Desert Companion

A few of our favorite covers

Fall 2009

In the magazine biz, the cover is often considered the most important page of an issue. It’s literally our pick-up line, as in, Hey, pick up this magazine! This one is near to Art Director Christopher Smith’s heart. “It was our first real delve into custom photography for the cover,” he says. (We used provided art before that.) And the warehouse setting was perfect for the arty subject matter.

 

May 2013

You’ll need a closer shot than we can provide here to see why Smith put this cover on the list. It’s in the details. For example, the travel guides in the backpack’s pocket all refer to different stories within the issue, as do other small touches. It’s a subtle level of editorial integration that rewards readers who pay attention.

 

February 2014

Illustrating the notion of “best of the city” is an annual challenge. Three years ago, Smith met it brilliantly with this retro trophy shot. “This was the vision I had in my head the whole time,” he enthuses. It took the aid of a trophy maker, and Smith’s team scouring the city for items that could serve as, say, a donut. It worked. In a nod to his own sporty childhood, Smith gave the image an ’80s feel.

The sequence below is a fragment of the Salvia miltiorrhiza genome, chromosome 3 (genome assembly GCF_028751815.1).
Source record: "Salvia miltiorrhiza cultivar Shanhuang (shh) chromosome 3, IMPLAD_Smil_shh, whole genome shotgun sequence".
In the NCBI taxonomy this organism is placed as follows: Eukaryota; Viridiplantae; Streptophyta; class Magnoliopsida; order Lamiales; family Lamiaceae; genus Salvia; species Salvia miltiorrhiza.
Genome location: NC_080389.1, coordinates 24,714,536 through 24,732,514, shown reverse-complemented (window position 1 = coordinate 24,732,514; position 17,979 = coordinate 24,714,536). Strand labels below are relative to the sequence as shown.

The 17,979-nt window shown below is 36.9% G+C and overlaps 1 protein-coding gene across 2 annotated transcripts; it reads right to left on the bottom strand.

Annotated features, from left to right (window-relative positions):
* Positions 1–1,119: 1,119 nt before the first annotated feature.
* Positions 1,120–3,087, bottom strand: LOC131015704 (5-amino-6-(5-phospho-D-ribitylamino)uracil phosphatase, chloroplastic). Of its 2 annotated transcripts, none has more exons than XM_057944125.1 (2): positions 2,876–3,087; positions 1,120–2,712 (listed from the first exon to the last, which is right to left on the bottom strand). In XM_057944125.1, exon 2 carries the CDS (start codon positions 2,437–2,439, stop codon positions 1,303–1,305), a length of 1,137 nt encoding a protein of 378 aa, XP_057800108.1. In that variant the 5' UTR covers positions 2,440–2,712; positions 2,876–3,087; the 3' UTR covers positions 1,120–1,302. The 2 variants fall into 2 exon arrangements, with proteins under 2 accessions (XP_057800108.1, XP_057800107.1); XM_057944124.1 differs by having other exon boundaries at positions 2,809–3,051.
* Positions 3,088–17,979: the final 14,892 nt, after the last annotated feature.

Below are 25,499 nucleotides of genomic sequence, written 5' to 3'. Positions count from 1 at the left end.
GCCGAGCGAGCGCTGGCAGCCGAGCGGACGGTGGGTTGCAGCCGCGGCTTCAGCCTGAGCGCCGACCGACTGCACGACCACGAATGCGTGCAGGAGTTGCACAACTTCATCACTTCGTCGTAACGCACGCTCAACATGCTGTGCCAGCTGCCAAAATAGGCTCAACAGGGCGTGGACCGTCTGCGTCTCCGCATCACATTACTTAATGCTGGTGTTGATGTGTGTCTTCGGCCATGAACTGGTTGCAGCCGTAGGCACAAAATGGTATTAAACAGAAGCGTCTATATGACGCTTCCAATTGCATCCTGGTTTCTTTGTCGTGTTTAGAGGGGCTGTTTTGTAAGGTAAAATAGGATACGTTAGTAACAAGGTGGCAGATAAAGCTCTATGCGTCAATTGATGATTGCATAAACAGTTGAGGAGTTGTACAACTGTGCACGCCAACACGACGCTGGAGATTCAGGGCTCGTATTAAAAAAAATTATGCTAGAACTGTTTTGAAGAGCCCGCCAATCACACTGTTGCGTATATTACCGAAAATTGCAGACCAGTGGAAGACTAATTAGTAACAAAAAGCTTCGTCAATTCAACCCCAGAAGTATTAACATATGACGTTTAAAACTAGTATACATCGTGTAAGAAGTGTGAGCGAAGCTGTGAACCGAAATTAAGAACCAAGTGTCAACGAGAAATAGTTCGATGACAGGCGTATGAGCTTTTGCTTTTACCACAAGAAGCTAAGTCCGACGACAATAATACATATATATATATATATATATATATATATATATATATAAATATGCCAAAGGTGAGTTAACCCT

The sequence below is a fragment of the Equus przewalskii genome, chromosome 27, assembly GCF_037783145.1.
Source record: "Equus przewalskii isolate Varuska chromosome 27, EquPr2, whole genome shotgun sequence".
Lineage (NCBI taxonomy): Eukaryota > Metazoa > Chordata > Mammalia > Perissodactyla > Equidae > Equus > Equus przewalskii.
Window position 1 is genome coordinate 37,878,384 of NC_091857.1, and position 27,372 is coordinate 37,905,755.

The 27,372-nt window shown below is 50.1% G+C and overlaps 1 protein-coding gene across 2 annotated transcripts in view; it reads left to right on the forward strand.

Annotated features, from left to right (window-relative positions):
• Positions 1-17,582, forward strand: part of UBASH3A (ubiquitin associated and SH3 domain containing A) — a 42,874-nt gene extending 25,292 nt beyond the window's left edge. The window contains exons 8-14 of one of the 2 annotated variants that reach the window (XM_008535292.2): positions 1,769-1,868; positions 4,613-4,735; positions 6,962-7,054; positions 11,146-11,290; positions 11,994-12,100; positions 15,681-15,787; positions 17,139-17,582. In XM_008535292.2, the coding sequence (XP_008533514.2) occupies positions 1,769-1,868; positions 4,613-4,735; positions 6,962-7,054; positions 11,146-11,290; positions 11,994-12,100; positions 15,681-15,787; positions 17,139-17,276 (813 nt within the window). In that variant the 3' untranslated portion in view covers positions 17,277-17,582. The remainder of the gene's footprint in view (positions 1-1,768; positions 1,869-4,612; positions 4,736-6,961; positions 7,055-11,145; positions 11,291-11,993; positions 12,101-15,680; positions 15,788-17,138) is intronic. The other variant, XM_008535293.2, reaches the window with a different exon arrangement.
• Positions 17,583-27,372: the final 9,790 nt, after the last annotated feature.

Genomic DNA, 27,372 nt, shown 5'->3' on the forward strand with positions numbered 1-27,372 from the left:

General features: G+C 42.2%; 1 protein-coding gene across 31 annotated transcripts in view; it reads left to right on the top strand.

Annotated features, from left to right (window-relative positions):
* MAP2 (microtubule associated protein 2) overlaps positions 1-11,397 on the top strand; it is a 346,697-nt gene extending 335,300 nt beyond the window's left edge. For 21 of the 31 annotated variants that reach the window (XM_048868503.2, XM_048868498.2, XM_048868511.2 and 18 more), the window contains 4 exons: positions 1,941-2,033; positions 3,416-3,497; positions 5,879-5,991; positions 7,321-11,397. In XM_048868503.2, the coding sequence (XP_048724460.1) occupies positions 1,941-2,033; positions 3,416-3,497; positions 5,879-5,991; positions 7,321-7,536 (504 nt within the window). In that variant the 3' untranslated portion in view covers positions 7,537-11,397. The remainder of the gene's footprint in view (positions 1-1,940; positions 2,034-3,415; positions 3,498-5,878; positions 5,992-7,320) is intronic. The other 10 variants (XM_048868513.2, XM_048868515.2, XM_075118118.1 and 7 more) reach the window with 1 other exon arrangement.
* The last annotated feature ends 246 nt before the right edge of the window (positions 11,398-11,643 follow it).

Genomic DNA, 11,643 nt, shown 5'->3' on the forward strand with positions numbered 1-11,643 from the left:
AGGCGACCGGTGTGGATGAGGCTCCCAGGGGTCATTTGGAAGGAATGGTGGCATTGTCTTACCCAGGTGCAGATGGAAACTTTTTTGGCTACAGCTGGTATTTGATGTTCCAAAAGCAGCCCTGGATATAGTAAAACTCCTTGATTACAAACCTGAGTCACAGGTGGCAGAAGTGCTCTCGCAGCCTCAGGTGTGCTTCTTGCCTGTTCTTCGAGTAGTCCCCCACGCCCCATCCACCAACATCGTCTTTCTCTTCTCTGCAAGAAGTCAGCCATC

April 2014

This shot represents an experiment, something “we’d never seen in fashion photography before,” Smith says — projecting images behind the model, in a way that was artistic but still highlighted the clothing. The result is pleasantly ethereal. “The model appears to be floating above the headline and in front of the logo. It has an angelic quality.”

 

July 2016

“I had this idea in my head for I don’t know how many years,” Smith says. At long last, a year ago, when the editorial team finally highlighted barbecue, he was ready. Note how the model’s arms lead your eye to her eyes, which then bounce you to the main headline — it’s kinetic, neatly composed, gorgeously executed. Everything readers have come to expect from a Desert Companion cover.

 

Happy Face... And one that almost was

 

January 2011 

This issue’s theme was “Happy New You.” Which suggested to Smith a giant happy face: “It was perfect for the subject matter; the color, the smiling face — it just evoked the theme.” However, with this issue, Desert Companion was going monthly, and we ultimately felt a more traditional approach (below) would signal a seriousness commensurate with that frequency. Smith agrees, but kinda wishes the smiley face existed somewhere besides his computer archives. And now it does!

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